Now, if you’ve been frequenting this site over the past two years, you’ve likely come across a handful of posts on Blonde Maze, the solo recording project of New York-based electronic music artist, producer and singer/songwriter Amanda Steckler. And over that two year period, Steckler has seen a growing profile for crafting slickly produced and atmospheric synth pop — although over the course of her last few singles, including “Antarctica,” Steckler’s sound has increasingly been centered around twinkling piano, percussive and buoyant marimbas, layered vocals and propulsive, house music-like hooks.

It’s been a little over a year since the release of the aforementioned “Antarctica,” and although I haven’t written about new Blonde Maze material — until now, that is — Steckler been rather busy, writing and recording new material, much of which will appear on an EP slated for release in 2018. “Thunder,” the as of yet unnamed EP’s first single continues in a similar vein as its immediate predecessor but with a gauzier and much more wistful vibe over the passing of time. As Steckler explains in press notes, “To me ‘Thunder’ is about growing and changing with someone. You start to miss older times with them, but you also acknowledge that the growth has made them an inseparable part of your heart. Sometimes, with a relationship’s maturity, you lose your patience more, you let your guard down, and you get hurt, but the beauty of this maturity is that there becomes no one else in the world you are as comfortable growing with.”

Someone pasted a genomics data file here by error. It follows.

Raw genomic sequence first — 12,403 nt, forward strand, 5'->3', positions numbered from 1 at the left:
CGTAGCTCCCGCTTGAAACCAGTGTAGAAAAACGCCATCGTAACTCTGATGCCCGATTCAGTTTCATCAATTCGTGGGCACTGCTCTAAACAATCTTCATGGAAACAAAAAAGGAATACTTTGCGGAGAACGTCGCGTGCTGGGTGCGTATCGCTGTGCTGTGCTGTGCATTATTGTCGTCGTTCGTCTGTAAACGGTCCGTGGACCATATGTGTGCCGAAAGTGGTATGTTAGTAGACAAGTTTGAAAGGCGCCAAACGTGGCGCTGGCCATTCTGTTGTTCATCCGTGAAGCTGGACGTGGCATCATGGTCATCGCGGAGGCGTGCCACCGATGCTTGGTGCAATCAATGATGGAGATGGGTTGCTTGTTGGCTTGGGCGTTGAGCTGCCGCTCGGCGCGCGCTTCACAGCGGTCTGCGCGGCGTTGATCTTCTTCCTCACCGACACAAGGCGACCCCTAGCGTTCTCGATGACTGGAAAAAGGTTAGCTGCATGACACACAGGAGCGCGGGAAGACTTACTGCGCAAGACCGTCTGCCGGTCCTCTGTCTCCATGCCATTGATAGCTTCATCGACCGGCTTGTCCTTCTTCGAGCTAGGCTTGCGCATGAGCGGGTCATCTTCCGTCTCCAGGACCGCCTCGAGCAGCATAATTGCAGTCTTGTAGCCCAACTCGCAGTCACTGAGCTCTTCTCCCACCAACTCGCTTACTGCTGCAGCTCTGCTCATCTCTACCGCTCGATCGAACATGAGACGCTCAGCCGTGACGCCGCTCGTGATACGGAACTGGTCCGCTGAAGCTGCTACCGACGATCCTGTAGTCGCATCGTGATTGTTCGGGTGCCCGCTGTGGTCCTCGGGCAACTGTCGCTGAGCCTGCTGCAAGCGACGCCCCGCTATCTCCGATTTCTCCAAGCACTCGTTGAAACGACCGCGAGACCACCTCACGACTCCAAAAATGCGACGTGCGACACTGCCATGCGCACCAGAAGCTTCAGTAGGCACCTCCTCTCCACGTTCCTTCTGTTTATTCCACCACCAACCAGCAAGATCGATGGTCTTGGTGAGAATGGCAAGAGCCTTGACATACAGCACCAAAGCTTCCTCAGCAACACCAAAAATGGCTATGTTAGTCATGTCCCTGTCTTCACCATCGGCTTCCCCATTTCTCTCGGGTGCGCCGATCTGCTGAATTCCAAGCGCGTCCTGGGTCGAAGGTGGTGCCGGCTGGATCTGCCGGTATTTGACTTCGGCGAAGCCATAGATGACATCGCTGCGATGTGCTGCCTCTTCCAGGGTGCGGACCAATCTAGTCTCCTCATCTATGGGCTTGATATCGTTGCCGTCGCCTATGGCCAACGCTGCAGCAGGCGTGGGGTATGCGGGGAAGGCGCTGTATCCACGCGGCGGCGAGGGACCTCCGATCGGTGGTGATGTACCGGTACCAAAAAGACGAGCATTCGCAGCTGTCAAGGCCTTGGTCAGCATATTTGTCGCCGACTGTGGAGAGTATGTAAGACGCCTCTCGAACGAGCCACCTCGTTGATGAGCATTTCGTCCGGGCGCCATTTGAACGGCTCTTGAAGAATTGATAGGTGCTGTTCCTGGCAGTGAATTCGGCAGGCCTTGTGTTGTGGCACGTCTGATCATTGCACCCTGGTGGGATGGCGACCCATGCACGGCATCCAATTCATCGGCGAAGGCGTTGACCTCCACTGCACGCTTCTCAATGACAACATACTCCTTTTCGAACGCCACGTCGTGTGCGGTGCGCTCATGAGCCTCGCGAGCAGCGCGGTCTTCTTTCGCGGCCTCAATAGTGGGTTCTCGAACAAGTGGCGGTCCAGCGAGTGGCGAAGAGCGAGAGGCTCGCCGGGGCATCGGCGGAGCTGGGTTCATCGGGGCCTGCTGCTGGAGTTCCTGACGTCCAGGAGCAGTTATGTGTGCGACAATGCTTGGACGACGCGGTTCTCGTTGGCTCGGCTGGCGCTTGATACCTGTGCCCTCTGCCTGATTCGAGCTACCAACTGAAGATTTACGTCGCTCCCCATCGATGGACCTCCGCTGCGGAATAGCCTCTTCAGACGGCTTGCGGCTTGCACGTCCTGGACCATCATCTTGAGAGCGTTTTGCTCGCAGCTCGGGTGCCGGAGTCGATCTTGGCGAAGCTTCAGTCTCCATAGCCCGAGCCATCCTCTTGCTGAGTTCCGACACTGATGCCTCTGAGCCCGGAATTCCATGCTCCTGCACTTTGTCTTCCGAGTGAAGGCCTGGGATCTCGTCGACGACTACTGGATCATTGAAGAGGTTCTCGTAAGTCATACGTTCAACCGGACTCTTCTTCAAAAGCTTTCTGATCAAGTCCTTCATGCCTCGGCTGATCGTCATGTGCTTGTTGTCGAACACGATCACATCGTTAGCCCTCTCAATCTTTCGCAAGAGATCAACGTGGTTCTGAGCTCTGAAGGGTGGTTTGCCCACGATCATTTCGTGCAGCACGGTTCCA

Founded by its creative mastermind Chris Karman, the Los Angeles, CA-based psych folk act Historian derive their name from an long-held inside joke for the members of the band had developed, based around Karman’s encyclopedic knowledge of music. And as Karman asserts in press notes, his fanatical and obsessive nature spilled into the band’s songwriting process. We like to put down tons of ideas. And then meticulously pull back the layers, pouring over every detail.”

The band’s 2013 debut Shelf Life was supported with a West Coast tour, while Karman moonlighted as a music supervisor. 2015’s sophomore full-length effort, Current was released by The Record Machine to critical praise from Buzzbands L.A., Impose and Austin Town Hall, and as a result of their growing profile, the band opened for the likes of Haunted Summer and Globelamp. Not bad for a songwriter and band that have openly mentioned that they’ve felt “more comfortable when our music is a little out of step with its surroundings.”

Unsurprisingly the members of Historian had gone into the studio during the Current sessions with a number of songs that just didn’t make the cut for the album; however, a number of those songs signaled an interesting new direction that the band felt compelled to pursue towards their natural conclusion — with the end result being the band’s third full-length effort, Expanse. And as you’ll hear off album single “Thrown on the Road,” the band has gone on a decided sonic left turn, with the band pairing  pastoral-like folk music with the sort of lush string arrangements (played by renowned renowned string quartet Quartetto Fantastico) reminiscent of Beck‘s Sea ChangeR.E.M.’s Automatic for the People and the early work of the under-appreciated Scott Walker.